Bitter pill to swallow

12/16/2016, 9:01 p.m.
When Donald Trump was running for president, he specifically targeted the white working class, telling them he would prevent their ...
Julianne Malveaux

Julianne Malveaux

When Donald Trump was running for president, he specifically targeted the white working class, telling them he would prevent their jobs from leaving the country, bring back manufacturing jobs and revive the oil and steel industries.

He hasn’t taken office yet, but he already has celebrated the fact that Carrier, a heating and air conditioner manufacturer in Indianapolis, Ind., has agreed to keep jobs in the United States, even though the company had announced earlier that it would move jobs to Mexico.

The Carrier deal President-elect Trump has been crowing about is so deceptive that some business writers describe it as a scam and a union leader accused President-elect Trump of lying. The Republican says he saved more than a thousand jobs, but the real number may be closer to 730. Carrier still plans to relocate more than 500 jobs to Mexico and planned to keep about 300 jobs in the United States.

So President-elect Trump may have “saved” 400 jobs, not 800 or 1,000. His vice president-elect, Mike Pence, the governor of Indiana, had to give up $7 million in tax benefits to keep the jobs here. Mr. Trump and Mr. Pence also have signaled they are willing to play “Let’s Make a Deal” on a case by case basis to keep jobs in the United States, instead of using public policy to encourage the development of U.S. jobs and to limit the mobility of capital. Carrier still is closing another Indiana plant, but there has been no intervention for that closure.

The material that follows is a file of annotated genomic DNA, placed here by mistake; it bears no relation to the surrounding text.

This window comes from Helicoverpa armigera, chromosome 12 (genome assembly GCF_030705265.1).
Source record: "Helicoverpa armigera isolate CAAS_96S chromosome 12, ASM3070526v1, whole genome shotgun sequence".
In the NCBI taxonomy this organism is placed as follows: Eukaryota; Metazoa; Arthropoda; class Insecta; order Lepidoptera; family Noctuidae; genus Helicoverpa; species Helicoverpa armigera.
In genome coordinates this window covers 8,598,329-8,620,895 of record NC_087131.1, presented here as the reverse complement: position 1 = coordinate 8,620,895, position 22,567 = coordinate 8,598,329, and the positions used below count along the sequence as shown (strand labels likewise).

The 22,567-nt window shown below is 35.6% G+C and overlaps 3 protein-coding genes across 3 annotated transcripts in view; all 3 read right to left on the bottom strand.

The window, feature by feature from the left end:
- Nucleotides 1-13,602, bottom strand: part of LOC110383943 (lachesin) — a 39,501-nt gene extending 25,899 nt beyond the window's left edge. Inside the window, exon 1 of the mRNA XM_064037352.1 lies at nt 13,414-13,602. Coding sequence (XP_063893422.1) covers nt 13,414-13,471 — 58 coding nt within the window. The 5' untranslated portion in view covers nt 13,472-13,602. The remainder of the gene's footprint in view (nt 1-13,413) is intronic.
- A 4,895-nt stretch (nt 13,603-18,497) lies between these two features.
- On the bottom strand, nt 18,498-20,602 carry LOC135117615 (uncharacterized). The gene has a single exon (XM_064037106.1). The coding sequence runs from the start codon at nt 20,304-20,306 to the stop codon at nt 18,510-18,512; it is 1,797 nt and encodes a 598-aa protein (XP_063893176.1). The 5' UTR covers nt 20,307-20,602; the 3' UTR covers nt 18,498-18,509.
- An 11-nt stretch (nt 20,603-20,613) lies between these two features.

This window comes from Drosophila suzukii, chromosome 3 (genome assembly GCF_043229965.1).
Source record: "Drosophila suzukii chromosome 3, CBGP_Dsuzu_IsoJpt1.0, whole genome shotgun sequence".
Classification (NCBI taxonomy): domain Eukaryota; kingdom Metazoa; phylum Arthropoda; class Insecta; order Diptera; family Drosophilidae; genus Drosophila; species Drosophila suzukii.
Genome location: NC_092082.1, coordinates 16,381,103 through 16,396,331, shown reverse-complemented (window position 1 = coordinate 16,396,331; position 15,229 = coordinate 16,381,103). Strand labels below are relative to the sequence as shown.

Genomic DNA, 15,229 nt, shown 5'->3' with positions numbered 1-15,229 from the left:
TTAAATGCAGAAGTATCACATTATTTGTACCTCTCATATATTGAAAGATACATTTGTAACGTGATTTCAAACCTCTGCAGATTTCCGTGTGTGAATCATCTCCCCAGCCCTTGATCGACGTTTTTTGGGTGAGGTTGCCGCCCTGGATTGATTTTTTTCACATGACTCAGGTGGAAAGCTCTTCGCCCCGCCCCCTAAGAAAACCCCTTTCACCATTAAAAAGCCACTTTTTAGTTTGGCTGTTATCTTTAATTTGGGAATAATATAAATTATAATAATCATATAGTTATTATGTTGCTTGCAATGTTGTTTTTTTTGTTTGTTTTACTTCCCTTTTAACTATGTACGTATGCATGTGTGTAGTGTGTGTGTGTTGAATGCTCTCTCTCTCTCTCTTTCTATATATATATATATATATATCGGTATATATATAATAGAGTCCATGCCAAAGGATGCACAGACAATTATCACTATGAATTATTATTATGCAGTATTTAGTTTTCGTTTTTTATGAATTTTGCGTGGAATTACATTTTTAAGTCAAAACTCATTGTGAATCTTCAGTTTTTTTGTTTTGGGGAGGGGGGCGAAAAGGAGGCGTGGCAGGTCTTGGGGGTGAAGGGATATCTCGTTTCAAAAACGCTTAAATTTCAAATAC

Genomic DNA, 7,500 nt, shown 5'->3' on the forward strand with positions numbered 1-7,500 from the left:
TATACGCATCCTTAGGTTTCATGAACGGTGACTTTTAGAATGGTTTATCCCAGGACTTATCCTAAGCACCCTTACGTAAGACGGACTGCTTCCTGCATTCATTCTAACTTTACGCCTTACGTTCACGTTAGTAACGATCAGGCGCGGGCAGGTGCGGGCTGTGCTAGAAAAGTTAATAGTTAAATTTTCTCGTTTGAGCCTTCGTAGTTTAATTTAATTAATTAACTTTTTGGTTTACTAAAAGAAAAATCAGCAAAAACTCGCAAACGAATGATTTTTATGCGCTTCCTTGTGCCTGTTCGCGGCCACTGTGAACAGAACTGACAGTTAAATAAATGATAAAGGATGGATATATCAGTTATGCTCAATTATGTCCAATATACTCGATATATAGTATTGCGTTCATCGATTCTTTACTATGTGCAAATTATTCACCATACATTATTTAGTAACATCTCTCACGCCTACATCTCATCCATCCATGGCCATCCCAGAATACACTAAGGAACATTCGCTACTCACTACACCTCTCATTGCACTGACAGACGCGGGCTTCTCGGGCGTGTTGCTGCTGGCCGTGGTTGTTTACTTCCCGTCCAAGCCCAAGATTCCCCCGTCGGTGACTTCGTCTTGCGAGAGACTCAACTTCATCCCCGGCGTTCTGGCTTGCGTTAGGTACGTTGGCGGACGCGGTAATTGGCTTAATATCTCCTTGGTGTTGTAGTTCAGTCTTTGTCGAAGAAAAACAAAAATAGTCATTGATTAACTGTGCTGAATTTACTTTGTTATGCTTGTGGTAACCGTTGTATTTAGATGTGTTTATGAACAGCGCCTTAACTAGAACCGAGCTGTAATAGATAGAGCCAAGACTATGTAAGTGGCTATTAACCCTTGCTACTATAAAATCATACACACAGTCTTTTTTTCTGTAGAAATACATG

Now Mr. Trump has indicated that Andrew F. Puzder is his choice for U.S. Secretary of Labor. Mr. Puzder is the CEO of CKE Restaurant Holdings, a company that franchises Hardee’s and Carl’s Jr. fast food outlets. He has opposed minimum wage increases, worker protections, paid sick leave and the Affordable Care Act. He has said that he welcomes automation in the restaurant industry because machines are “always polite … never take a vacation, never show up late, there’s never a slip and fall or an age, sex, or race discrimination case.” 

While the federal Department of Labor has been the advocate for workers, Mr. Puzder seems to be an advocate for worker exploitation.

OK all of you working-class white folks, particularly those of you who voted for Mr. Trump, are you ready to swallow a bitter pill? Mr. Trump has shown you, yet again, what he thinks of you. 

Historian Doris Kearns Goodwin wrote about President Abraham Lincoln’s Team of Rivals. What Mr. Trump seems to have assembled is a team of war-mongering generals and bombastic billionaires for his cabinet. The Puzder nomination is consistent with Mr. Trump’s philosophy, but it is inconsistent with the notion that the Labor Department should be an advocate for workers and should regulate labor markets and enforce labor legislation.

The minimum wage was stuck at $5.15 an hour for10 years before it increased in 2007. Then Congress approved a three-step increase, raising the minimum wage to $5.85 an hour in July 2007, then $6.55 an hour in 2008 and finally increasing to $7.25 an hour in 2009. It has been stuck there ever since.  

President Obama has recommended an increase of the minimum wage to $10.10 an hour, less than the $15 an hour that many activists are advocating through the Fight for 15. Mr. Puzder does not think the minimum wage should be more than $9 an hour. He also opposes Obama Administration efforts to give overtime pay to more workers.

It would be crass to say that Mr. Puzder purchased his nomination to the Trump cabinet, but it is important to note that he contributed more than $300,000 to the president-elect’s campaign. 

Lots of people who voted for Mr. Trump swear they aren’t racists and say they simply voted for “change.” If Mr. Trump and Mr. Puzder have their way, they’ll get chump change for hourly pay. Is that the change they want to believe in?

The writer is an economist and author.